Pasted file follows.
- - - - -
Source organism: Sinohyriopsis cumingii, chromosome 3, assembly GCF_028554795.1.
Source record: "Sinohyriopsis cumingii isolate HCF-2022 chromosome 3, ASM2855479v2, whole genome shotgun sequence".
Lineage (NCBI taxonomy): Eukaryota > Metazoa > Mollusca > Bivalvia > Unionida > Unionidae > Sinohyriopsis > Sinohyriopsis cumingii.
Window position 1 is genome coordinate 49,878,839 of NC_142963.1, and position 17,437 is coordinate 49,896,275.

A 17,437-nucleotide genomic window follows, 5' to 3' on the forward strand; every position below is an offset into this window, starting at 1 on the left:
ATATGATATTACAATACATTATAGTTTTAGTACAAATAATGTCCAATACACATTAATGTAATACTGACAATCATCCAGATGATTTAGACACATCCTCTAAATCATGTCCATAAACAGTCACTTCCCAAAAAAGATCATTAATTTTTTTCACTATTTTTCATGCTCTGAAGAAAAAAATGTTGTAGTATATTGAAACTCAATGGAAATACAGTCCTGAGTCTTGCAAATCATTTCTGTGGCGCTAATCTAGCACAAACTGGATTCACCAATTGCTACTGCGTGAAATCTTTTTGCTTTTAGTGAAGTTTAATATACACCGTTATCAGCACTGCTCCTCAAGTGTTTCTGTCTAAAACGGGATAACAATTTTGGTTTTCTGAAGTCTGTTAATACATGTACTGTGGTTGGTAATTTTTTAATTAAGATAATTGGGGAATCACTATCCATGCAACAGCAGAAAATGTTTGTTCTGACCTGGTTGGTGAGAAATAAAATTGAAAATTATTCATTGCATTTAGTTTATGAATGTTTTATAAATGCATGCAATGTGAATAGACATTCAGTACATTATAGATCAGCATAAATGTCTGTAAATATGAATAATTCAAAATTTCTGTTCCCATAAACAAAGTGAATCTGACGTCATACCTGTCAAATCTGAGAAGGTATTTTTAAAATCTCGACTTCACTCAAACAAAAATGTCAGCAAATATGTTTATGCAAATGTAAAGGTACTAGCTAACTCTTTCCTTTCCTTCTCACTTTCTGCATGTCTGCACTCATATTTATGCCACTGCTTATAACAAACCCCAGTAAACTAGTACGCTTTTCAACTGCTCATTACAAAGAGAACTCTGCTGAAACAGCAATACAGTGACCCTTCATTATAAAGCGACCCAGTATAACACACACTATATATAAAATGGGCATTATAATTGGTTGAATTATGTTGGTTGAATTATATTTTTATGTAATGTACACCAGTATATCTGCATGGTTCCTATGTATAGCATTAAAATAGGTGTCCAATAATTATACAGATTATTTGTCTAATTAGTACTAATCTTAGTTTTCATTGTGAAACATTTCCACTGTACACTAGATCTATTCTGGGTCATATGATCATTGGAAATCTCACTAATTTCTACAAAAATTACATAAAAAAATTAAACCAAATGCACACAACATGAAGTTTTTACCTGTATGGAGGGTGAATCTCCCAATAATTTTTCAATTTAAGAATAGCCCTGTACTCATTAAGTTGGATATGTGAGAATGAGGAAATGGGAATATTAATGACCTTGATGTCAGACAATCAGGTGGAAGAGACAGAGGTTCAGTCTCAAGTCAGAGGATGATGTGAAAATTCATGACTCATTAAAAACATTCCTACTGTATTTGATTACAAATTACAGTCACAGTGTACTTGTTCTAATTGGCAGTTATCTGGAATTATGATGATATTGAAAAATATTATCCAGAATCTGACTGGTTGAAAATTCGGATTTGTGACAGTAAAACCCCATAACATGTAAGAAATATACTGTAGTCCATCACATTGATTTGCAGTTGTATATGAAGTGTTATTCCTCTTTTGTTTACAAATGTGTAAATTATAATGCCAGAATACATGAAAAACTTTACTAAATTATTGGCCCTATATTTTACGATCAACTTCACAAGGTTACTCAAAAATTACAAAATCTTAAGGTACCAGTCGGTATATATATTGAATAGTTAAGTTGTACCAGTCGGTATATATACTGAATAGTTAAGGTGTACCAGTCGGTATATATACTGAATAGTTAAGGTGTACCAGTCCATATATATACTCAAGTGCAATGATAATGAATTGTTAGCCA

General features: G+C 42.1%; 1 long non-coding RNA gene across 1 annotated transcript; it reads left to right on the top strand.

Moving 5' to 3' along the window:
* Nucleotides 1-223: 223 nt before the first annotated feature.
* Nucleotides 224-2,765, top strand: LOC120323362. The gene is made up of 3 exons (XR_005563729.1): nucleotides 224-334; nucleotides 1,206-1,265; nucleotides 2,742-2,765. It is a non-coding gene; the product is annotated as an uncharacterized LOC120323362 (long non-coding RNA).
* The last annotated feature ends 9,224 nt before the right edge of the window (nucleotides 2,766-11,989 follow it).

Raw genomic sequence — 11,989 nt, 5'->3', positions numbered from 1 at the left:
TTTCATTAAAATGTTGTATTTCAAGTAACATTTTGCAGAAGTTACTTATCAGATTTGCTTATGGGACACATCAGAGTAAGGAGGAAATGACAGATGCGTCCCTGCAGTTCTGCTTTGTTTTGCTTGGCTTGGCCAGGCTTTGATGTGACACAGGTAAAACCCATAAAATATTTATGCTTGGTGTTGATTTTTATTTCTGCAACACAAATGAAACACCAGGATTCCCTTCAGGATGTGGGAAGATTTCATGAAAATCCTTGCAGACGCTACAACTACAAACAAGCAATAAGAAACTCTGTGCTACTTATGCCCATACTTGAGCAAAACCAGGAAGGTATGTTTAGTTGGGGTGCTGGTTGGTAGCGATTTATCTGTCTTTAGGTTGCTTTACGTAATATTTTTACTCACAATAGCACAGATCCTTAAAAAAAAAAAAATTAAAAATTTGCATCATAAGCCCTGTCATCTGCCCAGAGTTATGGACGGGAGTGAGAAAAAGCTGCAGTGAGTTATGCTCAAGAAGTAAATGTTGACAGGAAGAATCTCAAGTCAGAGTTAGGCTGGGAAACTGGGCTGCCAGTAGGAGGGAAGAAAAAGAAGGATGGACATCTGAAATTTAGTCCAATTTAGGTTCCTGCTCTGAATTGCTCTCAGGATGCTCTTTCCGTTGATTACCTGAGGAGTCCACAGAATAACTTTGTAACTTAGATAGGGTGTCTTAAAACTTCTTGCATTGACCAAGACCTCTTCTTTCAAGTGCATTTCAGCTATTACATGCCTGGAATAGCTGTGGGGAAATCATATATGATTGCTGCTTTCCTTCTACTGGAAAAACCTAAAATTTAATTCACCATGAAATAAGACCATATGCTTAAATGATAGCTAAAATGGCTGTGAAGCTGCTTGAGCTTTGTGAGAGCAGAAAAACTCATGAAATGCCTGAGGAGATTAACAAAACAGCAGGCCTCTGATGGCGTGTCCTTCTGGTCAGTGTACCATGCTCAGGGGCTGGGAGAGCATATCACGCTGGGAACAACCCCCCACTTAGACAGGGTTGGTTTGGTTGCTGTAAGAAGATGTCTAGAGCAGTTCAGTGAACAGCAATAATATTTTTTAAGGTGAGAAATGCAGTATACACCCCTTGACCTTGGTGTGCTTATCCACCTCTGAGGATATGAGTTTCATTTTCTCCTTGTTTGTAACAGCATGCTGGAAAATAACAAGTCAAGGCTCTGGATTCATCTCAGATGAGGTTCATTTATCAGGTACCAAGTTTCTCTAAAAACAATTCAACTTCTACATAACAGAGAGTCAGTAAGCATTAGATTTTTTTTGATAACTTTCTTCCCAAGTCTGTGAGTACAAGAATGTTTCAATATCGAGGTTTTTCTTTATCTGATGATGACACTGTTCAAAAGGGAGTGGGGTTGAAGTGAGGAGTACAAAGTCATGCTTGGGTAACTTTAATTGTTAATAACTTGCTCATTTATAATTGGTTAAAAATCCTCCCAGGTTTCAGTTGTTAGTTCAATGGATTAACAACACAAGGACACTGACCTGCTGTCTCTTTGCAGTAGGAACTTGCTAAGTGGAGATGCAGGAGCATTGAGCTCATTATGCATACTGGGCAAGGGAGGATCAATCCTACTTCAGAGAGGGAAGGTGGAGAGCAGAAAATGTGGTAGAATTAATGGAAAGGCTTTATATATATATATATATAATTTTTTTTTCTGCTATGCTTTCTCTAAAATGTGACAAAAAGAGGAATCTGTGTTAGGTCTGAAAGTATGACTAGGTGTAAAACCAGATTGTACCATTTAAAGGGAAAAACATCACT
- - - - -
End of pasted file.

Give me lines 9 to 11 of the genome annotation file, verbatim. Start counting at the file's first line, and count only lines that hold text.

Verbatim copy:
* Nucleotides 1-223: 223 nt before the first annotated feature.
* Nucleotides 224-2,765, top strand: LOC120323362. The gene is made up of 3 exons (XR_005563729.1): nucleotides 224-334; nucleotides 1,206-1,265; nucleotides 2,742-2,765. It is a non-coding gene; the product is annotated as an uncharacterized LOC120323362 (long non-coding RNA).
* The last annotated feature ends 9,224 nt before the right edge of the window (nucleotides 2,766-11,989 follow it).